Great! We’ve proven that we can drive a SoapUI with a feature file and make it fail. Now how about making it pass? Although we could update the stub API to return our brilliant actor “Kevin Bacon,” I’d save that for “Next Steps” and simply update the Then step in the feature file to be “Mary Poppins” and run the tests again so you see a green bar simply by adjusting the feature file.

Although our example isn’t finished covered all the basics needed to do BDD with SoapUI and have a working end-to-end proof of concept and have learned a ton doing it. All that’s left are some incremental learning to do in order to apply this to a product we’d release. Next Steps covers how to use this proof of concept to learn those remaining bits.

Next Moves

Adjust the SoapUI test and step definitions to connect to the service, pass in the room id, and search for “Kevin Bacon.”

  • Just as we did above: use SoapUI to “play” with the API to form a request (as opposed to a response) with a room ID, get that working, then do this by passing a Project Property.  Here are a couple of visual hints: 1 and 2. Don’t forget to save the SoapUI Project when finished making changes.
  • Enhance the step definitions we did above: use the project property in the Steps to pass the room ID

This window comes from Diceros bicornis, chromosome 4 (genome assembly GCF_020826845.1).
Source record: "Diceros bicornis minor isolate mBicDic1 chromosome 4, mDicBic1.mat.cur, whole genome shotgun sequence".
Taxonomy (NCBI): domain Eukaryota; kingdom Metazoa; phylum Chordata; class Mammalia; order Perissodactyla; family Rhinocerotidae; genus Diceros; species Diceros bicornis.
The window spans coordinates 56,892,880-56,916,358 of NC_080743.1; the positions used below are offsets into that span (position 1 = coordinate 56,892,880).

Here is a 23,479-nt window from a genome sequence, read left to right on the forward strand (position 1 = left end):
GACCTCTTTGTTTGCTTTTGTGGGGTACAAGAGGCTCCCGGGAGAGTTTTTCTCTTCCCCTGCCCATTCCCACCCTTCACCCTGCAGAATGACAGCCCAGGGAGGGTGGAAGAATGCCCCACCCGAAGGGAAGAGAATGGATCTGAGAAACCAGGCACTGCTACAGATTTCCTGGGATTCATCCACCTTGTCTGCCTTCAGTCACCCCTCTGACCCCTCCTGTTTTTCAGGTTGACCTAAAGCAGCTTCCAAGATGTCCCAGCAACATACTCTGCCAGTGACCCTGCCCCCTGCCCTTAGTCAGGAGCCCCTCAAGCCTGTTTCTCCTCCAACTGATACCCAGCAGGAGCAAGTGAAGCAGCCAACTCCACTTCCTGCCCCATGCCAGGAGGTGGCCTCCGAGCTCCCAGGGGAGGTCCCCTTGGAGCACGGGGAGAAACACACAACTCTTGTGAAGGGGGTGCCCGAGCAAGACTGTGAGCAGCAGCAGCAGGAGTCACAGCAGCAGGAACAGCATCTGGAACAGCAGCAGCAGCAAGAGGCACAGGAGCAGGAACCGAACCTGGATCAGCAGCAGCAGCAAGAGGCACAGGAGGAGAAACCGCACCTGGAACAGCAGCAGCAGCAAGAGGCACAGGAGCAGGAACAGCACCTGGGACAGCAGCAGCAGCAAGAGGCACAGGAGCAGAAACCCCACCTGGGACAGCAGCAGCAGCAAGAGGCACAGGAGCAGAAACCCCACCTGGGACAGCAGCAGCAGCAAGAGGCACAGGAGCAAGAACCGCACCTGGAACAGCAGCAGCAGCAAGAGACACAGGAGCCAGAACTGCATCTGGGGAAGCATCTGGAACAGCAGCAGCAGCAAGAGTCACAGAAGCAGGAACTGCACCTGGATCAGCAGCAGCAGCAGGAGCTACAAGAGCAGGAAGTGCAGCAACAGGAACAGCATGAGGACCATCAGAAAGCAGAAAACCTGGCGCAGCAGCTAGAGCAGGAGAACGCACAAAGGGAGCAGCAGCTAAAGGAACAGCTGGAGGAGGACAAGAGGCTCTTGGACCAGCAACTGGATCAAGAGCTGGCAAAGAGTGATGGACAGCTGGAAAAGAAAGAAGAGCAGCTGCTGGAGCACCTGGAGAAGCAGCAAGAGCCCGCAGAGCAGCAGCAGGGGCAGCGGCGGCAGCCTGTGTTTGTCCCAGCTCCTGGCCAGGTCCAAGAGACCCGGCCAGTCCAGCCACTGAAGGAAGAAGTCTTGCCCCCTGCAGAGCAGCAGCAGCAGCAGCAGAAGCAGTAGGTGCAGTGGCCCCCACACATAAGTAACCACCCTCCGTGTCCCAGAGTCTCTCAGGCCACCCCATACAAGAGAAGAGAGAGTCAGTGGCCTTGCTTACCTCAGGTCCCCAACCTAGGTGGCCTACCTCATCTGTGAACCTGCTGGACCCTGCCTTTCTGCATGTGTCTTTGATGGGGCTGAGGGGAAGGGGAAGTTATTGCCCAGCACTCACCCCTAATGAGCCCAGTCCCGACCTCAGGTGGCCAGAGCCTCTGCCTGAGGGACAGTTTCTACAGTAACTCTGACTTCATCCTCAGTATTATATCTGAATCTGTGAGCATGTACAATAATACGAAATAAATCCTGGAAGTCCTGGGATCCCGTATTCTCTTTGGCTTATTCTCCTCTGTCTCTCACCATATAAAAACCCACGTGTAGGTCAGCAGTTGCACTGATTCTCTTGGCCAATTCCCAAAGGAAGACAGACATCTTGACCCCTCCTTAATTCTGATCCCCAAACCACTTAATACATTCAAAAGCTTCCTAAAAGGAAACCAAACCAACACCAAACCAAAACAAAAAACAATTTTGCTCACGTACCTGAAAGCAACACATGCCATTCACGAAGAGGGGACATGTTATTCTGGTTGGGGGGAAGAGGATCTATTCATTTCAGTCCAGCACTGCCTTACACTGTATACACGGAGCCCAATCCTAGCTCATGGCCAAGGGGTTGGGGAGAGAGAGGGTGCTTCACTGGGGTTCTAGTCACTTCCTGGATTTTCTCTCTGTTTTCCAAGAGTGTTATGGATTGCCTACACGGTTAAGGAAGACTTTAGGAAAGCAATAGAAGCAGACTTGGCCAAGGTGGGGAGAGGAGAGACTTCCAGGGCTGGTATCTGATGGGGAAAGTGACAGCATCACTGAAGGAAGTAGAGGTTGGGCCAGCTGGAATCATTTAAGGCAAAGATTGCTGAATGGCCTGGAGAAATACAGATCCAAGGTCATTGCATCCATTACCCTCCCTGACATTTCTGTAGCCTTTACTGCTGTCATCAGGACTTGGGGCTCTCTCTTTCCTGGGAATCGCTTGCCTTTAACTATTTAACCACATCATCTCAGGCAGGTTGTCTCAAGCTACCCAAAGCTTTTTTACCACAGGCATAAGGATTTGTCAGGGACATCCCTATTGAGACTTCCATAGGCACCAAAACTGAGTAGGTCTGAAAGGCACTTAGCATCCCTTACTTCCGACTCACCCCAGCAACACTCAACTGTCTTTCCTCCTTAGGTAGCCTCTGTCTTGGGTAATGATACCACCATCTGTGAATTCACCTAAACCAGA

• Once you’ve got the above done, decide how to populate the service for the Given, then enhance the above definitions to create the situation demanded by the given.

Once you’ve got the first scenario whipped into shape, do the same for the rest of the Scenarios.  When all those BDD Tests are failing in a quality way, you’re done with BDD because:

The BDD tests executing the stubbed API as you want it to be used in production.  Check those tests in.  Your CI environment should signal that you’ve got some BDD tests crying to be made happy.  Congratulations!

Take off your BDD sombrero and put on your TDD hat and start building the solution that makes the BDD tests pass.

Test Drive functionality first, to support Givens and the other pieces demanded by your feature file. Work with an eye to making one BDD scenario happy, then another, then another until they are all passing. As each scenario is made to pass, check in the code so the team (and CI) has access to the latest work and integrate with it. This extreme continuous integration is a good habit to develop to get the developers prepared for Continuous Integration and Continuous Delivery. When all the BDD tests pass, the feature is done. If not, then there is a behavior/test-gap. At that point start a conversation with the product owner and team.